Major General Ahmed Al Asiri (L), spokesman for the Arab Coalition and Maher Al Hadhrawi, Executive Director of the King Salman Humanitarian Aid and Relief Centre (Ksrelief) attend a press briefing at the Embassy of Saudi Arabia in London, on November 3, 2016. (Reuters)
Major General Ahmed Al Asiri (L), spokesman for the Arab Coalition and Maher Al Hadhrawi, Executive Director of the King Salman Humanitarian Aid and Relief Centre (Ksrelief) attend a press briefing at the Embassy of Saudi Arabia in London, on November 3, 2016. (Reuters)

Medical aid projects

Included in the overall operation are some 33 medical aid projects that reach some 16 million Yemeni’s and Yemeni refugees in Djibouti, and this individual segment of the humanitarian outreach program to Yemen encompasses some 40 intentional and local partners.

A significant achievement of the King Salman Relief Centre in Yemen has seen some 98 percent of cholera patients cured. These numbers have been proven accurate and according to the World Health Organization the death rate associated with cholera has gone down to 0.8 percent.

Upon coming to power King Salman bin Abdulaziz set up this organization and it has not lacked in making an impact. As Governor of Riyadh he had a demonstrated track record of vigorous participation in charity and humanitarian work. This tradition continues and the importance of its mission is not lost when a Minister Dr. Abdullah Al Rabeeah was chosen to lead this cause.

In both Syria and Yemen there is the real prospect of aid intended for humanitarian missions being stolen and the individuals working to get it to those who need it risking their lives for their causes. Nonetheless the work of The King Salman Relief Center and its people carries on unabated in the face of this. To be confronted with pain, suffering, in some cases evil, and to be indifferent, or choose to do nothing actually aligns with a position being taken.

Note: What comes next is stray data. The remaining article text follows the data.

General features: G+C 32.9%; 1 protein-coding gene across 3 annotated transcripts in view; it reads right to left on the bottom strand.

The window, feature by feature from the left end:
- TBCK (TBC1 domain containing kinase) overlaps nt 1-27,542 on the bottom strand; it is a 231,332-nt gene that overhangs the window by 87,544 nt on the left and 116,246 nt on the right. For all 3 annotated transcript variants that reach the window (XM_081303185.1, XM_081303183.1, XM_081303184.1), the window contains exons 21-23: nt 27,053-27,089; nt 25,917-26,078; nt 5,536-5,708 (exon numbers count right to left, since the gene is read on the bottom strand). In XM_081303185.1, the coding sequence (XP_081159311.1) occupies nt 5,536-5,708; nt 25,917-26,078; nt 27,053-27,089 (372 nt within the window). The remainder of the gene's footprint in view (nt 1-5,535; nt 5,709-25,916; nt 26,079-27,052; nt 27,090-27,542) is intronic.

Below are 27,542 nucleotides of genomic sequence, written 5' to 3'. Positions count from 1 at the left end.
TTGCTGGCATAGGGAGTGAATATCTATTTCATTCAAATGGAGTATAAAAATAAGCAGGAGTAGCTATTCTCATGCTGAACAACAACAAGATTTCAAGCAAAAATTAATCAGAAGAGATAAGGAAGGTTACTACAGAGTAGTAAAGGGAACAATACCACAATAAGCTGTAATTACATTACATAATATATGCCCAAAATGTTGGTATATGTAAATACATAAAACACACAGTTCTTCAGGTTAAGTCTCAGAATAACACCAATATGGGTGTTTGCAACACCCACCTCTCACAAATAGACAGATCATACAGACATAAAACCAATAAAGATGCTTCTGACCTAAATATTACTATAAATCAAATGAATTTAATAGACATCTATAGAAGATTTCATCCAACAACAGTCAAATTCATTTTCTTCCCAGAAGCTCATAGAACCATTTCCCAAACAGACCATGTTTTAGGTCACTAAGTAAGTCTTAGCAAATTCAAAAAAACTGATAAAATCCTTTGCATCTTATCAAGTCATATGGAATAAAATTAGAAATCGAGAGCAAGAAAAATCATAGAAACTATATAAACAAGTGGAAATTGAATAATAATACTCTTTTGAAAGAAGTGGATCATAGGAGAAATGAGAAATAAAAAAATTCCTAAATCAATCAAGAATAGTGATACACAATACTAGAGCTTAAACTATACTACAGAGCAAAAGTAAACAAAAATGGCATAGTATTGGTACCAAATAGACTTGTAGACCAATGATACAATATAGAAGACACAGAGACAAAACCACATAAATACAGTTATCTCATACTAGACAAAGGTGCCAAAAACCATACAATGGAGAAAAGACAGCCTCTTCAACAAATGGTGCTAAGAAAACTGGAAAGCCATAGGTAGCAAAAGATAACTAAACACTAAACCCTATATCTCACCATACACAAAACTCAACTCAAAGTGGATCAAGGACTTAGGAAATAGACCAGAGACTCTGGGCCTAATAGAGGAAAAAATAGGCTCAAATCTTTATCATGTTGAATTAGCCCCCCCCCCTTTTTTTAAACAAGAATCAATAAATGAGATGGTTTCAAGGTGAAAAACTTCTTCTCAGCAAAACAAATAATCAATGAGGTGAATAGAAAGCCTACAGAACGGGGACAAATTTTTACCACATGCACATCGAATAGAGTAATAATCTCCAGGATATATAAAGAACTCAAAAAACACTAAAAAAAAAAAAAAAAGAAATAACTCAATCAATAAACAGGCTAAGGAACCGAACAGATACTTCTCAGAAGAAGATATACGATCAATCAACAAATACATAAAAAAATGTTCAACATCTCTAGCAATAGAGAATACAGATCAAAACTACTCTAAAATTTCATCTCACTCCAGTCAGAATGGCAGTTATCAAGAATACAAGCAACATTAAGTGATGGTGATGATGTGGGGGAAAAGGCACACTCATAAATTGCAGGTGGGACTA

The best generation

By doing nothing the pain, suffering, and evil is enabled to continue when people do nothing. When Prophet Muhammed (Peace be Upon Him) arrived in Madinah, he created bonds of brotherhood between the local inhabitants and the emigrants from Mecca.

In this way, he encouraged them to render assistance to one another and live together in harmony. The Prophet, in his wisdom, brought two different peoples together into one combined society, who became the best generation humanity has ever witnessed.

It is important that the previous sentence is read carefully again because it included all the peoples who lived in Madinah. The King Salman Relief Centre works in this same line of thinking.

It is mandated for Saudi Arabia to play a role in bring humanitarian aid and provide a path to the end of misery and suffering where it is possible to do so. And today through its actions, Saudi Arabia has done that in a most decisive manner for all peoples, Muslim and non-Muslim.